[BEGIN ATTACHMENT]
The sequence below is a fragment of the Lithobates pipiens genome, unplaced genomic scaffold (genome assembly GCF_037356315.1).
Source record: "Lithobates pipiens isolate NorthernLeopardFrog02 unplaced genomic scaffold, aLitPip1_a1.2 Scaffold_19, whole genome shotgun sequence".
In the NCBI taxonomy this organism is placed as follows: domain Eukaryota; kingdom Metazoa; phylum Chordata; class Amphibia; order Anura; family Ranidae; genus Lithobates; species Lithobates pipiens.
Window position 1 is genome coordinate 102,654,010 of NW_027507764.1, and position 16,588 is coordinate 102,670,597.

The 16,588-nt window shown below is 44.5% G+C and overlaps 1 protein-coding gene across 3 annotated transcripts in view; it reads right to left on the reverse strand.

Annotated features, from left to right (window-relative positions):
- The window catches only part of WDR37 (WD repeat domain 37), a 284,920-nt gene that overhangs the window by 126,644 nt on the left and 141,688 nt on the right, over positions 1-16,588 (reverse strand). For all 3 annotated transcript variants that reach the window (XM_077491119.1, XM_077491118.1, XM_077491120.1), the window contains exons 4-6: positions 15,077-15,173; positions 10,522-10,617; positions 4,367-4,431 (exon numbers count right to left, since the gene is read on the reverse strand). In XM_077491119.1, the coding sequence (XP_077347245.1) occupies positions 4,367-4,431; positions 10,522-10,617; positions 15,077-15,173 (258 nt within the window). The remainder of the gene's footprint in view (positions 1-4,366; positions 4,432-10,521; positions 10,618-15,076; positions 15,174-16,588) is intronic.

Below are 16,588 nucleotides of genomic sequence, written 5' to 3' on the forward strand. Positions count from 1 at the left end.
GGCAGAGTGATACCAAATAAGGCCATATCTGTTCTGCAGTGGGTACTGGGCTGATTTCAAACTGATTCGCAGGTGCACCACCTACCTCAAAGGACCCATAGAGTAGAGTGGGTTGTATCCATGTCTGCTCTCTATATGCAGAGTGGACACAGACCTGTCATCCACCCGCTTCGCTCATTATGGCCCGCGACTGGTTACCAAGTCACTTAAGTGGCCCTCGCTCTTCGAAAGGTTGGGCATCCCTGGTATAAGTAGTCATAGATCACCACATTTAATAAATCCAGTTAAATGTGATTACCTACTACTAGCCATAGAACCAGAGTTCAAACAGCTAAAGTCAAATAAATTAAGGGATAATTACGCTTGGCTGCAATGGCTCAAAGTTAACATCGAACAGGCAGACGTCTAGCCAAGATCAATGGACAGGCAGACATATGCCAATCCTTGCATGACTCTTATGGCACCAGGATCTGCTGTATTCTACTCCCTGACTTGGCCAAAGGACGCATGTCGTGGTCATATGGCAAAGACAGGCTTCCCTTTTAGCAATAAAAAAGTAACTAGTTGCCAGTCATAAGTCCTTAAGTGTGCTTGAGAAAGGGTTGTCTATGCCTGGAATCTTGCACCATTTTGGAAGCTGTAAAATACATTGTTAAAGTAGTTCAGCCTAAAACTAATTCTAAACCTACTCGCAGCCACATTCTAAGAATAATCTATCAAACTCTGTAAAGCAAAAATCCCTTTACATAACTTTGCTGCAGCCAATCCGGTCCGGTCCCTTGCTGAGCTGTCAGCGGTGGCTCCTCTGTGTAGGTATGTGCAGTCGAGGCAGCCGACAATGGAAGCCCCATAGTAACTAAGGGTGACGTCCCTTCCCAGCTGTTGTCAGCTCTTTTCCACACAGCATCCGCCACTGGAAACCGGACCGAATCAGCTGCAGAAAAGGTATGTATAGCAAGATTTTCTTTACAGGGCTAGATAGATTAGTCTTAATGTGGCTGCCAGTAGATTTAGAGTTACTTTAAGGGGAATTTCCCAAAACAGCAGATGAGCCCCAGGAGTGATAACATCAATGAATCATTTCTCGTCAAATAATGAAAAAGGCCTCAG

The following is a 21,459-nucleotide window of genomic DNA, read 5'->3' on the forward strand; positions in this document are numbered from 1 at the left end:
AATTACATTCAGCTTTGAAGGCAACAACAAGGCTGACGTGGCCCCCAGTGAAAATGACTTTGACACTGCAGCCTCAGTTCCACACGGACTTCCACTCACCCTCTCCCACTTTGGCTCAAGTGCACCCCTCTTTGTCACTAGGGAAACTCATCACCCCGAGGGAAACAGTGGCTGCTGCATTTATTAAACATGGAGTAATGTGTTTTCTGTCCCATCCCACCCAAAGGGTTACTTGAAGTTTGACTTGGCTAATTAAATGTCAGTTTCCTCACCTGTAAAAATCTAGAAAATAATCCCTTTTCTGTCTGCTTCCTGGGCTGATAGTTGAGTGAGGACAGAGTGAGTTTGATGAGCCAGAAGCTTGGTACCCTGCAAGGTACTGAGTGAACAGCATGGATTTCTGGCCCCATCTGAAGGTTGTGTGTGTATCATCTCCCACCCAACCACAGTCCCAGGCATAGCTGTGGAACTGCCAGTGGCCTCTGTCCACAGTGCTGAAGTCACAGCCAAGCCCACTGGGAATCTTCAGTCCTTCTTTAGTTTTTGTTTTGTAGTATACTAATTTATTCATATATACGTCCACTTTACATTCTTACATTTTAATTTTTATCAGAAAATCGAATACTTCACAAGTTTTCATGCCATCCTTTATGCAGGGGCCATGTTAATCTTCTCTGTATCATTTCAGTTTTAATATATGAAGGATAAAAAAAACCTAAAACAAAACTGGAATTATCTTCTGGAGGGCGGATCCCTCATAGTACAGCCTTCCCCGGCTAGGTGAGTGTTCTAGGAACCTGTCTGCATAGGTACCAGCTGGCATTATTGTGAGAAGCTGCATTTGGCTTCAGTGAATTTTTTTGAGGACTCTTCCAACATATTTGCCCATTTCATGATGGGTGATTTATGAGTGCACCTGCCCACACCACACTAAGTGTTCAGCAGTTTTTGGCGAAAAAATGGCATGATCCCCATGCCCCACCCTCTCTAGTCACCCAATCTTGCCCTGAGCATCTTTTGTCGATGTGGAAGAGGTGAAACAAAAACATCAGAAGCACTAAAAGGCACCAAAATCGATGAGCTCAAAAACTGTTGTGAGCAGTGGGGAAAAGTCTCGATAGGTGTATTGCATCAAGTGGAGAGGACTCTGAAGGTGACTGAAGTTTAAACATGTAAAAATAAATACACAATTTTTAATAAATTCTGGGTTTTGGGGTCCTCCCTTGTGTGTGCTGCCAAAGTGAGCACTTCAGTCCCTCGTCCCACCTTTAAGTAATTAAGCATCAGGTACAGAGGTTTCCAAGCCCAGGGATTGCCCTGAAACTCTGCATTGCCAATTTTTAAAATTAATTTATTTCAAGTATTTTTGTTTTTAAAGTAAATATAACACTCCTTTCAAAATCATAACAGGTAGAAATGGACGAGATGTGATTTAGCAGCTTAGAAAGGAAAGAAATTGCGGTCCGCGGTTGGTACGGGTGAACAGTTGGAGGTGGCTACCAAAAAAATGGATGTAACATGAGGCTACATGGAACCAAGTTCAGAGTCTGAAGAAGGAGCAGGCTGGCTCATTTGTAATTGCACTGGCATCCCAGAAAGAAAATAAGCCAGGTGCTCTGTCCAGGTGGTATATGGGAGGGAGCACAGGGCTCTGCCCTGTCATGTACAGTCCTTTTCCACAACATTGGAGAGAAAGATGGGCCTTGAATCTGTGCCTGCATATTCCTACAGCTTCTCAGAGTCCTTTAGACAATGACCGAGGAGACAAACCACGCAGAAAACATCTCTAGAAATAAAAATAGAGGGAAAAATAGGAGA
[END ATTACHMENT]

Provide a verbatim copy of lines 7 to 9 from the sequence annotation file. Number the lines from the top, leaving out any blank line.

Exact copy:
- The window catches only part of WDR37 (WD repeat domain 37), a 284,920-nt gene that overhangs the window by 126,644 nt on the left and 141,688 nt on the right, over positions 1-16,588 (reverse strand). For all 3 annotated transcript variants that reach the window (XM_077491119.1, XM_077491118.1, XM_077491120.1), the window contains exons 4-6: positions 15,077-15,173; positions 10,522-10,617; positions 4,367-4,431 (exon numbers count right to left, since the gene is read on the reverse strand). In XM_077491119.1, the coding sequence (XP_077347245.1) occupies positions 4,367-4,431; positions 10,522-10,617; positions 15,077-15,173 (258 nt within the window). The remainder of the gene's footprint in view (positions 1-4,366; positions 4,432-10,521; positions 10,618-15,076; positions 15,174-16,588) is intronic.

Below are 16,588 nucleotides of genomic sequence, written 5' to 3' on the forward strand. Positions count from 1 at the left end.
GGCAGAGTGATACCAAATAAGGCCATATCTGTTCTGCAGTGGGTACTGGGCTGATTTCAAACTGATTCGCAGGTGCACCACCTACCTCAAAGGACCCATAGAGTAGAGTGGGTTGTATCCATGTCTGCTCTCTATATGCAGAGTGGACACAGACCTGTCATCCACCCGCTTCGCTCATTATGGCCCGCGACTGGTTACCAAGTCACTTAAGTGGCCCTCGCTCTTCGAAAGGTTGGGCATCCCTGGTATAAGTAGTCATAGATCACCACATTTAATAAATCCAGTTAAATGTGATTACCTACTACTAGCCATAGAACCAGAGTTCAAACAGCTAAAGTCAAATAAATTAAGGGATAATTACGCTTGGCTGCAATGGCTCAAAGTTAACATCGAACAGGCAGACGTCTAGCCAAGATCAATGGACAGGCAGACATATGCCAATCCTTGCATGACTCTTATGGCACCAGGATCTGCTGTATTCTACTCCCTGACTTGGCCAAAGGACGCATGTCGTGGTCATATGGCAAAGACAGGCTTCCCTTTTAGCAATAAAAAAGTAACTAGTTGCCAGTCATAAGTCCTTAAGTGTGCTTGAGAAAGGGTTGTCTATGCCTGGAATCTTGCACCATTTTGGAAGCTGTAAAATACATTGTTAAAGTAGTTCAGCCTAAAACTAATTCTAAACCTACTCGCAGCCACATTCTAAGAATAATCTATCAAACTCTGTAAAGCAAAAATCCCTTTACATAACTTTGCTGCAGCCAATCCGGTCCGGTCCCTTGCTGAGCTGTCAGCGGTGGCTCCTCTGTGTAGGTATGTGCAGTCGAGGCAGCCGACAATGGAAGCCCCATAGTAACTAAGGGTGACGTCCCTTCCCAGCTGTTGTCAGCTCTTTTCCACACAGCATCCGCCACTGGAAACCGGACCGAATCAGCTGCAGAAAAGGTATGTATAGCAAGATTTTCTTTACAGGGCTAGATAGATTAGTCTTAATGTGGCTGCCAGTAGATTTAGAGTTACTTTAAGGGGAATTTCCCAAAACAGCAGATGAGCCCCAGGAGTGATAACATCAATGAATCATTTCTCGTCAAATAATGAAAAAGGCCTCAG